Rappaport, of Colebrook, contends that would have two benefits.

“The roads are already there."

 It would also help the state with its budget problems.

The Northern Pass Transmission project has taken a big step forward in its search for a route through the North Country – with some help from Yale University.

NHPR’s Chris Jensen reports.

Northern Pass has signed a deal allowing it to put transmission lines along 20 miles through eastern Coos County.

In a statement Public Service of New Hampshire president Gary Long described the arrangement as “a huge step for the project.”

Last week at a conference in Arizona a top official at Northeast Utilities provided an update on the Northern Pass Transmission project.

But some of his statements are being refuted.

NHPR’s Chris Jensen reports.

The industry conference was for electric utility companies, analysts and those interested in the business.

A North Country representative is proposing legislation that would require the Northern Pass Transmission lines to be buried.

NHPR’s Chris Jensen reports.

Rep. Larry Rappaport of Colebrook is introducing legislation he says could end the fight over the transmission towers proposed by Northern Pass.

Rappaport says his bill would require any utility company undertaking an “elective” project to bury the transmission lines.

“Elective” means the project isn’t needed to improve the overall reliability of the power grid.

About 200 people gathered Wednesday night in Plymouth for public hearing held by a state commission studying whether high-power electric lines such as those proposed by Northern Pass should be buried.

NHPR’s Chris Jensen reports.

The commission’s goals include investigating whether it is feasible to bury utility lines on existing state rights-of-way, such as highways.

And the message to the commission from many of those who spoke was that the commission needs to keep working to develop a well-reasoned policy for new utility projects.

Chris Jensen for NHPR

A complaint by Northern Pass against James Walker, a real estate appraiser from the North Country, has been settled.

NHPR’s Chris Jensen reports.

James Walker, of Franconia, has agreed to pay a fine to settle a complaint Northern Pass filed with the state’s Real Estate Appraiser Board.  

Northern Pass complained after Walker told a Dalton couple that the project’s electrical towers would reduce the value of their 135 acres by 63 percent.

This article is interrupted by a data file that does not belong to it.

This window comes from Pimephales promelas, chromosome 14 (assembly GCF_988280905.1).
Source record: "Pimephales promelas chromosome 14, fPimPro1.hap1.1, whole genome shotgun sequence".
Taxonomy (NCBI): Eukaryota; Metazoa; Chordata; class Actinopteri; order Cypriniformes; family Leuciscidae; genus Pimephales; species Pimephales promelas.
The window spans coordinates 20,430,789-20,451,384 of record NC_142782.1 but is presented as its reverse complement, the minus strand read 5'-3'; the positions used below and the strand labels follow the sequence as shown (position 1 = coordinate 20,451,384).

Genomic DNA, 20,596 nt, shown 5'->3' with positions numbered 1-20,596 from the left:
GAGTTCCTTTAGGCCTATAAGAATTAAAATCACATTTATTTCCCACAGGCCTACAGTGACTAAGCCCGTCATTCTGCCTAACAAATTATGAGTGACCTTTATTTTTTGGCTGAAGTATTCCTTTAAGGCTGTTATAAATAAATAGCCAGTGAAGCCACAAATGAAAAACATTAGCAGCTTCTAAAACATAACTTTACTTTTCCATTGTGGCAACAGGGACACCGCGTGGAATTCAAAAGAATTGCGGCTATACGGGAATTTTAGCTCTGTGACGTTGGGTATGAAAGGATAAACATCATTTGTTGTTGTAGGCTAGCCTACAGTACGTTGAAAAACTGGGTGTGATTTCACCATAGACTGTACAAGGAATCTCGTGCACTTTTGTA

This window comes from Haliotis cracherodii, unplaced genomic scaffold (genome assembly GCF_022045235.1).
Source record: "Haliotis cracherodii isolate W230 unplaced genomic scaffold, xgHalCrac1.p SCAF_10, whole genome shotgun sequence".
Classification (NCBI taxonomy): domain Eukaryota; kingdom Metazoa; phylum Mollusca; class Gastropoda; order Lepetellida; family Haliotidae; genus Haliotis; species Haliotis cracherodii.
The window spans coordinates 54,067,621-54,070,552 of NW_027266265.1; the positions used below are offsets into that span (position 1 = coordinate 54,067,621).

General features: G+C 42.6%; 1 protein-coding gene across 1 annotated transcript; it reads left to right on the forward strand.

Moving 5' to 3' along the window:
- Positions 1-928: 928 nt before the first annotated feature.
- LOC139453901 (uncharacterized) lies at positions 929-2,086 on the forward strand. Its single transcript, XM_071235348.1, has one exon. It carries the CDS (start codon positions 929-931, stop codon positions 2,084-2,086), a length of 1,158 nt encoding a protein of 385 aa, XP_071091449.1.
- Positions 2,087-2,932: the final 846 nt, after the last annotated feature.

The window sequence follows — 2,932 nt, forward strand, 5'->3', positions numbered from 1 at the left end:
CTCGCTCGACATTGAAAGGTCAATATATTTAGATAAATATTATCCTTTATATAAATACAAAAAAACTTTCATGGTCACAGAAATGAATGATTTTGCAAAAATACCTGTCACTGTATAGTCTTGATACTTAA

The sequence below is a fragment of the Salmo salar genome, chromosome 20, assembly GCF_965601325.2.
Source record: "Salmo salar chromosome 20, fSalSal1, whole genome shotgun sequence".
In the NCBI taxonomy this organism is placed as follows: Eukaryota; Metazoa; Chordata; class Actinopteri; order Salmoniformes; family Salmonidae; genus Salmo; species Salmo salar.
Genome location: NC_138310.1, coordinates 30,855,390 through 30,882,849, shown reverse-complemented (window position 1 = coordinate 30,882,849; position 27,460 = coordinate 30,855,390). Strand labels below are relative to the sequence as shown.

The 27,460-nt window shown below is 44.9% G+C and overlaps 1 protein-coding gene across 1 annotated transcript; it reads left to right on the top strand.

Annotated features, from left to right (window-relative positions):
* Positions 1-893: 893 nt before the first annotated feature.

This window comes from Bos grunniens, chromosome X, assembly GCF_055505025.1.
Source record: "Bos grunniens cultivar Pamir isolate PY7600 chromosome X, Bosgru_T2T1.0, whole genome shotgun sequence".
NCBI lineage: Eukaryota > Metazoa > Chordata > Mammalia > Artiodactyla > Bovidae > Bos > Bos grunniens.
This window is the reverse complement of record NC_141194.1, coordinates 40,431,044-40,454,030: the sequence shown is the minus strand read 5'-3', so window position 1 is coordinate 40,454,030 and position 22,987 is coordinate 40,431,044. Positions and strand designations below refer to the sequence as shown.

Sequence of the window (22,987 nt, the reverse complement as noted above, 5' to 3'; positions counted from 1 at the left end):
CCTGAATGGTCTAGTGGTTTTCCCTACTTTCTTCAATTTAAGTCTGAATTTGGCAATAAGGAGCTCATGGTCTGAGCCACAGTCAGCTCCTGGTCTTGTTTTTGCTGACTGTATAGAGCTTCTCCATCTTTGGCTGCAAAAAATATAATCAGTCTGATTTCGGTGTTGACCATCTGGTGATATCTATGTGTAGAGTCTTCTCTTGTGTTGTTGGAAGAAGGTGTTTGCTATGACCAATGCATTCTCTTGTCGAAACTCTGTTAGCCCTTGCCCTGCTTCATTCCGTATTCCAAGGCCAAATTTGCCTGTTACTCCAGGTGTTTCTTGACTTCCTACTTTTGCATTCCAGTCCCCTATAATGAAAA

Northern Pass challenged Walker’s methods, saying the project may have been unfairly harmed.

In August the Society for the Protection of New Hampshire Forests said it hoped to raise $2.5 million by October 31st to help it block the Northern Pass project in the North Country.

But it won’t make that fundraising deadline.

NHPR’s Chris Jensen reports.

With donations totaling almost $869,000  the Forest Society has fallen about $1.6 million short of its goal.

Nine organizations have joined the Conservation Law Foundation in asking that the U.S. Department of Energy fire the firms selected to conduct an environmental impact statement on the Northern Pass project because of a conflict-of-interest.

NHPR’s Chris Jensen reports.

Earlier this month the Conservation Law Foundation released emails it forced the  Department of Energy to hand over under the Freedom of Information Act.

The head of Sierra Club Canada says Hydro-Quebec power can’t be considered green. He was in Plymouth Tuesday night. NHPR’s Chris Jensen was there and has this report.

John Bennett is the executive director of Sierra Club Canada. He’s been watching and fighting big hydro-electric dam projects in Canada for decades.

And he told about 100 people at Plymouth State University – including opponents of the Northern Pass project – that the electricity Hydro-Quebec produces by flooding huge areas is not friendly to the environment.

A prominent Canadian environmentalist says opposition to the Northern Pass project has not generated widespread coverage in Canada. The head of the Sierra Club Canada spoke at Plymouth State University Tuesday night.

NHPR’s Chris Jensen reports.

John Bennett, the executive director of the Sierra Club Canada, disappointed a group of about 100 Northern Pass opponents when he told them their efforts have received little media attention in Canada.

“It may be showing up in some of the Quebec press but it is not showing up in the national press in Canada.”

The U.S. Department of Energy did nothing wrong in hiring three consultants recommended by Northern Pass, said a spokeswoman for the agency.

Wednesday the Conservation Law Foundation said documents it obtained through the Freedom of Information Act showed a lawyer for Northern Pass recommended the firms to conduct a crucial environmental impact statement.

And the agency wrongly hired them.

The environmental impact statement is a pivotal part of the agency’s consideration of whether to grant Northern Pass a Presidential Permit.

The Conservation Law Foundation says the U.S. Department of Energy made a serious mistake by again allowing Northern Pass to help pick the consultants responsible for the crucial environmental impact statement.

“The concern is that the integrity of the federal review is at great risk,” Christophe Courchesne, a lawyer at the foundation, said Wednesday.

The DOE did not respond to the issue raised by the foundation.

A Northern Pass spokesman said Saturday that the project has 99 percent of the land it needs for the new route through Coos, clarifying remarks made Friday by a company executive.

During a conference call with analysts Friday Lee Olivier, an official with Northeast Utilities, said:

“I am pleased to say that we have about 99 percent of that 140-mile right-of-way right now either acquired or we have under agreement. The last essentially one percent we are working through the final details.”

Despite opposition, the Northern Pass project is doing well, according to company officials.

Chris Jensen for NHPR

A new study by the Appalachian Mountain Club says the towers for the Northern Pass hydro-electric project would “visually impact” about 95,000 acres in the state.

That includes about 3,000 acres in the White Mountain National Forest and 9,000 acres around Concord, the report says.

In all 23 towns from Whitefield south to Deerfield would be affected by the towers, the study said.